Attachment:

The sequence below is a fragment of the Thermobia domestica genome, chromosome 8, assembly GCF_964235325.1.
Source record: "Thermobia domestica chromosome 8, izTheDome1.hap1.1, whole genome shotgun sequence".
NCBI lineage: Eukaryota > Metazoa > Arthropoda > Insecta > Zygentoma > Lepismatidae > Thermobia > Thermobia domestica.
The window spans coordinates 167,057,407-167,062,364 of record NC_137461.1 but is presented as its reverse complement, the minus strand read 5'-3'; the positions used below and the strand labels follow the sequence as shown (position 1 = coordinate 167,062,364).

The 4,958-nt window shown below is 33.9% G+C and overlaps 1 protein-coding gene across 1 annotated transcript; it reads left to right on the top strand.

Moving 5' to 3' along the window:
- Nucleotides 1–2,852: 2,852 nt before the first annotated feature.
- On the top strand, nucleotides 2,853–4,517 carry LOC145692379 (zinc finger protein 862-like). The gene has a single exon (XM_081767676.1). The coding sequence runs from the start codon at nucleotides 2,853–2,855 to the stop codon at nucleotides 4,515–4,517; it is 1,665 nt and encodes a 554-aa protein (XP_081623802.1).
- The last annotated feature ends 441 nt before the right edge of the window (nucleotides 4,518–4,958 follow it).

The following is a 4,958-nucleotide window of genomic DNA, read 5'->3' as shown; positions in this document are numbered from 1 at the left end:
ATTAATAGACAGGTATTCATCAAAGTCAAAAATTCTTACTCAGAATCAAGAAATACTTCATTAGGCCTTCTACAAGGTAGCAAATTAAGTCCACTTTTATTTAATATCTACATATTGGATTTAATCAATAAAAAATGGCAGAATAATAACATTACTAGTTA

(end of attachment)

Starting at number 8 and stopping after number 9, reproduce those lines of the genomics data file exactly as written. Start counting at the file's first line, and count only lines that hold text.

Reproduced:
- On the top strand, nucleotides 2,853–4,517 carry LOC145692379 (zinc finger protein 862-like). The gene has a single exon (XM_081767676.1). The coding sequence runs from the start codon at nucleotides 2,853–2,855 to the stop codon at nucleotides 4,515–4,517; it is 1,665 nt and encodes a 554-aa protein (XP_081623802.1).
- The last annotated feature ends 441 nt before the right edge of the window (nucleotides 4,518–4,958 follow it).